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REVIEW – Wings (1927)

January 30, 2014

WingsFilmJuice have my review of William A. Wellman’s Wings, the first ever film to win a Best Picture Academy Award.

Set during World War I, the film follows a pair of young men as they travel to France and earn reputations as fighter pilots. Initially antagonistic as a result of having fallen in love with the same aristocratic woman, the two men become friends until the madness of war consumes them both and one accidentally kills the other. As I explain in my review, I pretty much hated this film…

Wings is an absolutely terrible film: Despite having nearly two and a half hours in which to build characters and relationships, the writing fails to imbue the melodramatic plot with any real dramatic weight. For example, we are told that Jack and David hate each other before eventually becoming friends but nothing ever happens to either to stoke the fires of hatred or build a bridge of friendship. David never saves Jack, Jack never saves David and when Jack finally kills David it is done with absolutely zero pathos as the script fails to establish the idea that Jack might at one point have wanted to see David dead. The treatment of supporting characters is equally shoddy as a German-American airman is viciously bullied for comic effect while the women in the film are reduced to sex objects, plot devices, and guilt sponges in what the lead actress Clara Bow maintained was a misogynistic script even by the standards of 1920s Hollywood. Buttressed by inter-titles so ludicrously purple that they could have been lifted from a 1990s video game, the action scenes are surprisingly hit and miss given the vast resources thrown into producing them. Frequently little more than shots of military pilots flying in formation and pretending to crash, these scenes are a microcosm for the entire film as they are of little more than historical interest.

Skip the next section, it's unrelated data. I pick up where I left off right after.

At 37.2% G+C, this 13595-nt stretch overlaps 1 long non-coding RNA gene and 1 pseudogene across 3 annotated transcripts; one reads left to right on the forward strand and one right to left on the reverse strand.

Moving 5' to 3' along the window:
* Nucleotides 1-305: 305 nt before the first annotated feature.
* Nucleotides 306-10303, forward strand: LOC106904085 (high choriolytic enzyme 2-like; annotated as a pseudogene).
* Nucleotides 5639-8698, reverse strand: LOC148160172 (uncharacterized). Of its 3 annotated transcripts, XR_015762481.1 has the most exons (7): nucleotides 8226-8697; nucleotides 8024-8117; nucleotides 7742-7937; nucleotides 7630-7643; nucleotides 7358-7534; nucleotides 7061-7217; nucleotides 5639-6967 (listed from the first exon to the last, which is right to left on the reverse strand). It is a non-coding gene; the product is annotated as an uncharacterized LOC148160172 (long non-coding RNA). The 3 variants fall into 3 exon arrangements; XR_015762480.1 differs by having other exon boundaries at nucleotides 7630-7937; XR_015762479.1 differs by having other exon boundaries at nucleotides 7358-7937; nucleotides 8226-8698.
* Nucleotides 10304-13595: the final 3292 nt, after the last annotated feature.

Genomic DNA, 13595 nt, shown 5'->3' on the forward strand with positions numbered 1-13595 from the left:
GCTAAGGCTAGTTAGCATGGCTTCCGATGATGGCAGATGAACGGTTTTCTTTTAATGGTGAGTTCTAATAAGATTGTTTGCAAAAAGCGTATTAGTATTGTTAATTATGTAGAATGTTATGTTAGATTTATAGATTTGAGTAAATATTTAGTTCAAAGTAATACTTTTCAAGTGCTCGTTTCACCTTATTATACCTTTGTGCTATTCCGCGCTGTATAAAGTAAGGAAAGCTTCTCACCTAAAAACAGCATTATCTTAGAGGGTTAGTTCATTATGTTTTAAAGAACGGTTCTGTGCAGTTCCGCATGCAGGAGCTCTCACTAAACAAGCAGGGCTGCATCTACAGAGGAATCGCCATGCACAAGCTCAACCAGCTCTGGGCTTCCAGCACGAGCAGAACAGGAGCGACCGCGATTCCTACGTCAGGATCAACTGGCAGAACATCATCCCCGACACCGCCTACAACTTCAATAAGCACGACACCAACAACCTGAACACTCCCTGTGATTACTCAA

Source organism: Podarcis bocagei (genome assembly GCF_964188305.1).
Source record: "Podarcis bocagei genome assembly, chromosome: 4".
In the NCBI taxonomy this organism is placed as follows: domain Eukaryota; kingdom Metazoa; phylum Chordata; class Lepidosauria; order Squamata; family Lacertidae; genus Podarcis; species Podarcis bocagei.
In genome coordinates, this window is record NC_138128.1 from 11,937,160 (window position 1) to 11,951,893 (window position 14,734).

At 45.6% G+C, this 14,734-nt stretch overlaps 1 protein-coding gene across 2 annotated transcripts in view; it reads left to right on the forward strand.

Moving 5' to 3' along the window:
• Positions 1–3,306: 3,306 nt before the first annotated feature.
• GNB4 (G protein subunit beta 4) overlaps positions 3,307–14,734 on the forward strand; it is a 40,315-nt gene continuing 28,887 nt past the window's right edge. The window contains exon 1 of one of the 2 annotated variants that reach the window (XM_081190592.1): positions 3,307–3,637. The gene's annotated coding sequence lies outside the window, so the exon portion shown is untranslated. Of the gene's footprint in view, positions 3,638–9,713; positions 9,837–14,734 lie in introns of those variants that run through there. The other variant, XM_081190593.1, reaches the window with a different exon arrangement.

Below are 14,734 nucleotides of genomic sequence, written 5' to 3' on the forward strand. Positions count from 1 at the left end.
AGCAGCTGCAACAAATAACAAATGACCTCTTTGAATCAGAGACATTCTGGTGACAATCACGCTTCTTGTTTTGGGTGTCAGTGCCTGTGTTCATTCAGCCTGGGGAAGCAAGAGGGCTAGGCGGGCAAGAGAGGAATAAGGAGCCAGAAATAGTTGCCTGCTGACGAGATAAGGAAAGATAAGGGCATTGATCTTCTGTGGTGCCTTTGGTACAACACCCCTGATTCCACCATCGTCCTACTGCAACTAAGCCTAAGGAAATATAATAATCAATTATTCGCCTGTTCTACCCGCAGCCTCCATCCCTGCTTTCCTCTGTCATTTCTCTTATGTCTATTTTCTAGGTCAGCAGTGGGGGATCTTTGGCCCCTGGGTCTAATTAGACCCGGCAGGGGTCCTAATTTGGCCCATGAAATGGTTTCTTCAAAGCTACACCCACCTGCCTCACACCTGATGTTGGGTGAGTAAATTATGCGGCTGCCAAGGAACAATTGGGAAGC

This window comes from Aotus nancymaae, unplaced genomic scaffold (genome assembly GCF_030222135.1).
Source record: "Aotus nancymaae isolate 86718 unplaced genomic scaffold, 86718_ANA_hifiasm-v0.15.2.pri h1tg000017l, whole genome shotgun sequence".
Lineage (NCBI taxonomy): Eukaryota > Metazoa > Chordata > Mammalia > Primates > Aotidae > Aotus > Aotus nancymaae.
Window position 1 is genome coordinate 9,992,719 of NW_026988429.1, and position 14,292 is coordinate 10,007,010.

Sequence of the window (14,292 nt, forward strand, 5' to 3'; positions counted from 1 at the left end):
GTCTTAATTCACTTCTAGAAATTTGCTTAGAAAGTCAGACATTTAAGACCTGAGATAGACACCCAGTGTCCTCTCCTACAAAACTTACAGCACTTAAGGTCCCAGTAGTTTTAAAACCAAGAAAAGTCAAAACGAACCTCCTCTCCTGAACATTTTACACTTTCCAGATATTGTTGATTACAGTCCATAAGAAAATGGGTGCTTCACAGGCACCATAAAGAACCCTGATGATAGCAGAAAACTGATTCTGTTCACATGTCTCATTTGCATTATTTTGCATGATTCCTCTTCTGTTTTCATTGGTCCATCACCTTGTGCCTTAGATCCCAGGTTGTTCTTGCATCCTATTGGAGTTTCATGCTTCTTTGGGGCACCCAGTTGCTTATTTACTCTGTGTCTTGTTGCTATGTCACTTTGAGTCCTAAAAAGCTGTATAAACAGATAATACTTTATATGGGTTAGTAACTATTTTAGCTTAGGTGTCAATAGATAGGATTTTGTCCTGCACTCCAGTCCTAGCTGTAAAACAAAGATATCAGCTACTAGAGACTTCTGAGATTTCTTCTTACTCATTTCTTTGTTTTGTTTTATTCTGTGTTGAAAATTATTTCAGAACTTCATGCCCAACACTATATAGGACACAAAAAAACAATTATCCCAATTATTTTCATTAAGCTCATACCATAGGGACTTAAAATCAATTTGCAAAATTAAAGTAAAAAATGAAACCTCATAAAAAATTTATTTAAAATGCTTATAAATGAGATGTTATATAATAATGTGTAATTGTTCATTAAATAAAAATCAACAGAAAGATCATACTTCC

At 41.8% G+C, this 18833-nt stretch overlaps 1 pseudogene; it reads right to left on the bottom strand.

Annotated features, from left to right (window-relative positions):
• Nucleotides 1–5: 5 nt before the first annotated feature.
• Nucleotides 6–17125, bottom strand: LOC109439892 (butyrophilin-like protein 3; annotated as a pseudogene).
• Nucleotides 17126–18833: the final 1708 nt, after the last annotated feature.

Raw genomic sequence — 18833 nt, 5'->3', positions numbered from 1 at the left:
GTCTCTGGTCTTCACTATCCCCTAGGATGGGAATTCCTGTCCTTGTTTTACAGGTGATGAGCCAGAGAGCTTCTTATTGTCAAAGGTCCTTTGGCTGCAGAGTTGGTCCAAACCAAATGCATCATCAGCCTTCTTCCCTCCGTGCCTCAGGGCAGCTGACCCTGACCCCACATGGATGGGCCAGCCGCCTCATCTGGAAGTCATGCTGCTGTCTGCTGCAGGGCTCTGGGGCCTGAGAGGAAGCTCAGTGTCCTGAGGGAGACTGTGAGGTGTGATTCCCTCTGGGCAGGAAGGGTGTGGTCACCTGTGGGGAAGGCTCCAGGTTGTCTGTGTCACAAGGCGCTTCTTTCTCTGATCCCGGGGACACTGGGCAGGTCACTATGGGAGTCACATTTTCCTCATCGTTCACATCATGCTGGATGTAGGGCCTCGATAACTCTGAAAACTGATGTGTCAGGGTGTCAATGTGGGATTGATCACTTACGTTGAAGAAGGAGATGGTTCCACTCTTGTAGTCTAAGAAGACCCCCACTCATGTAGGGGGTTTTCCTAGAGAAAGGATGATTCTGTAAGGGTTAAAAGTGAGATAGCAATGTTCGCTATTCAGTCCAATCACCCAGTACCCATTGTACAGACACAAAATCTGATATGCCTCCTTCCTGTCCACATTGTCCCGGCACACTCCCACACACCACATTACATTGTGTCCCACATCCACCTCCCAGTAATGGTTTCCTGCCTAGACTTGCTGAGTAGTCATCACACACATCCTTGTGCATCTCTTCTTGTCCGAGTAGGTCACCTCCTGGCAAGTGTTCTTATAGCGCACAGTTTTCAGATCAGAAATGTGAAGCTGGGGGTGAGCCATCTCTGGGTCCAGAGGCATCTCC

I think it says an awful lot about this film that its lead actress felt moved to complain about the sexism and the fact that her character was little more than a dollop of cream on top of the man-cake. However, the more I watched of this film, the more I came to realise its importance in determining which kinds of films were deserving of awards. As I explain in my review, this film was released in the same year as Metropolis and Sunrise and yet it feels almost childishly simplistic in comparison. Next time you wonder why it is that terrible films win Oscars while genuinely challenging and thought-provoking films are ignored, look no further than the crude sexism, jingoism and inflated budget of Wellman’s Wings.

Watching this film, I actually began to wonder whether one might argue that the American film industry owes as much to German emigres as its space programme – Without German scientists, there would be no Apollo; without German directors, there would be no Citizen Kane. Hmm.

Contrary to my editor’s suggestion, I gave this film an even-handed 3 out of 5 as I think the market for this Masters of Cinema release is most likely to be people with an interest in the history of American film and the unimaginative writing, poor visual story-telling and lazy bigotry of Wings actually reveal a surprising amount.

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